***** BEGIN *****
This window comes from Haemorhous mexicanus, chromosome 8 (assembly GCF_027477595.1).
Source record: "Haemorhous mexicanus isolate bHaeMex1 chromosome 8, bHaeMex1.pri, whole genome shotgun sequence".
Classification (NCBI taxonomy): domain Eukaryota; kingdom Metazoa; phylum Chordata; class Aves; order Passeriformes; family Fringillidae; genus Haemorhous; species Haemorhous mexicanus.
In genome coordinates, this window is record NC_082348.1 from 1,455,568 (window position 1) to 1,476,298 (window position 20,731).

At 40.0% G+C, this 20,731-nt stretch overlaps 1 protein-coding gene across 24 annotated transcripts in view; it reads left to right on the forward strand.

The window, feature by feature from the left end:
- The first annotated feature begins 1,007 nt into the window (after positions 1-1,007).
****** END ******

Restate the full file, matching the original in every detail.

This window comes from Haemorhous mexicanus, chromosome 8 (assembly GCF_027477595.1).
Source record: "Haemorhous mexicanus isolate bHaeMex1 chromosome 8, bHaeMex1.pri, whole genome shotgun sequence".
Classification (NCBI taxonomy): domain Eukaryota; kingdom Metazoa; phylum Chordata; class Aves; order Passeriformes; family Fringillidae; genus Haemorhous; species Haemorhous mexicanus.
In genome coordinates, this window is record NC_082348.1 from 1,455,568 (window position 1) to 1,476,298 (window position 20,731).

At 40.0% G+C, this 20,731-nt stretch overlaps 1 protein-coding gene across 24 annotated transcripts in view; it reads left to right on the forward strand.

The window, feature by feature from the left end:
- The first annotated feature begins 1,007 nt into the window (after positions 1-1,007).